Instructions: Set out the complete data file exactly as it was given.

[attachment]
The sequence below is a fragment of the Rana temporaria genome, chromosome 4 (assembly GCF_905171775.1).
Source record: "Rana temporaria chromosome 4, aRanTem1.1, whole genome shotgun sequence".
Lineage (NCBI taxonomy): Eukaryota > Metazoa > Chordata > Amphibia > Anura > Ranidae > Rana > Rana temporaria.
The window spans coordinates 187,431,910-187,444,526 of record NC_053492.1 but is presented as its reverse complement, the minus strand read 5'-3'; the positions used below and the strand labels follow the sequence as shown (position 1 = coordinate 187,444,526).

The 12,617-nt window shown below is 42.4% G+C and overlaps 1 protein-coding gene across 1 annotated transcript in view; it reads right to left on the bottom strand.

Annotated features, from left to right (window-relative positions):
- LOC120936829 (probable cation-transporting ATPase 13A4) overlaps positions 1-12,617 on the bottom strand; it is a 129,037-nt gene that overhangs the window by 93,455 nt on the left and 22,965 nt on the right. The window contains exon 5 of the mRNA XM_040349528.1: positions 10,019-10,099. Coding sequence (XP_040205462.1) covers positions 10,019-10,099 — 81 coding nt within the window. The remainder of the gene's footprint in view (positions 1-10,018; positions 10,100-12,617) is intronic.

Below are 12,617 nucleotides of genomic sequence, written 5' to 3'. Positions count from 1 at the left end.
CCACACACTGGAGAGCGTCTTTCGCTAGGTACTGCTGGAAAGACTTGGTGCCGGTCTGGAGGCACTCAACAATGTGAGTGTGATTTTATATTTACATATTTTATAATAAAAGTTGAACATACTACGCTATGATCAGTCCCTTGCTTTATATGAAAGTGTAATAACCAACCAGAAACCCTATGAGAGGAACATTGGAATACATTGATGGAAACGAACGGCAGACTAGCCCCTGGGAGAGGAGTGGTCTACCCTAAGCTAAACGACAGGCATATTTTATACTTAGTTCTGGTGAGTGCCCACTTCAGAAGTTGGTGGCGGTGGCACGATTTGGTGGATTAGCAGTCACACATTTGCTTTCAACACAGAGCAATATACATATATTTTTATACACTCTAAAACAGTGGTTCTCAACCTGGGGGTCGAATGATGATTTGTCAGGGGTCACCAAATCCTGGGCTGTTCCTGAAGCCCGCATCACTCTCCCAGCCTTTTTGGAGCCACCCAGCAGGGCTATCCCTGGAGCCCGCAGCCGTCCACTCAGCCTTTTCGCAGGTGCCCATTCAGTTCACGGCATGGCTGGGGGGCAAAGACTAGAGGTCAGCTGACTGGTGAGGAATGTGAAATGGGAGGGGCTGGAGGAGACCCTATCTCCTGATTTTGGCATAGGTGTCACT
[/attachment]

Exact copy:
The sequence below is a fragment of the Rana temporaria genome, chromosome 4 (assembly GCF_905171775.1).
Source record: "Rana temporaria chromosome 4, aRanTem1.1, whole genome shotgun sequence".
Lineage (NCBI taxonomy): Eukaryota > Metazoa > Chordata > Amphibia > Anura > Ranidae > Rana > Rana temporaria.
The window spans coordinates 187,431,910-187,444,526 of record NC_053492.1 but is presented as its reverse complement, the minus strand read 5'-3'; the positions used below and the strand labels follow the sequence as shown (position 1 = coordinate 187,444,526).

The 12,617-nt window shown below is 42.4% G+C and overlaps 1 protein-coding gene across 1 annotated transcript in view; it reads right to left on the bottom strand.

Annotated features, from left to right (window-relative positions):
- LOC120936829 (probable cation-transporting ATPase 13A4) overlaps positions 1-12,617 on the bottom strand; it is a 129,037-nt gene that overhangs the window by 93,455 nt on the left and 22,965 nt on the right. The window contains exon 5 of the mRNA XM_040349528.1: positions 10,019-10,099. Coding sequence (XP_040205462.1) covers positions 10,019-10,099 — 81 coding nt within the window. The remainder of the gene's footprint in view (positions 1-10,018; positions 10,100-12,617) is intronic.

Below are 12,617 nucleotides of genomic sequence, written 5' to 3'. Positions count from 1 at the left end.
CCACACACTGGAGAGCGTCTTTCGCTAGGTACTGCTGGAAAGACTTGGTGCCGGTCTGGAGGCACTCAACAATGTGAGTGTGATTTTATATTTACATATTTTATAATAAAAGTTGAACATACTACGCTATGATCAGTCCCTTGCTTTATATGAAAGTGTAATAACCAACCAGAAACCCTATGAGAGGAACATTGGAATACATTGATGGAAACGAACGGCAGACTAGCCCCTGGGAGAGGAGTGGTCTACCCTAAGCTAAACGACAGGCATATTTTATACTTAGTTCTGGTGAGTGCCCACTTCAGAAGTTGGTGGCGGTGGCACGATTTGGTGGATTAGCAGTCACACATTTGCTTTCAACACAGAGCAATATACATATATTTTTATACACTCTAAAACAGTGGTTCTCAACCTGGGGGTCGAATGATGATTTGTCAGGGGTCACCAAATCCTGGGCTGTTCCTGAAGCCCGCATCACTCTCCCAGCCTTTTTGGAGCCACCCAGCAGGGCTATCCCTGGAGCCCGCAGCCGTCCACTCAGCCTTTTCGCAGGTGCCCATTCAGTTCACGGCATGGCTGGGGGGCAAAGACTAGAGGTCAGCTGACTGGTGAGGAATGTGAAATGGGAGGGGCTGGAGGAGACCCTATCTCCTGATTTTGGCATAGGTGTCACT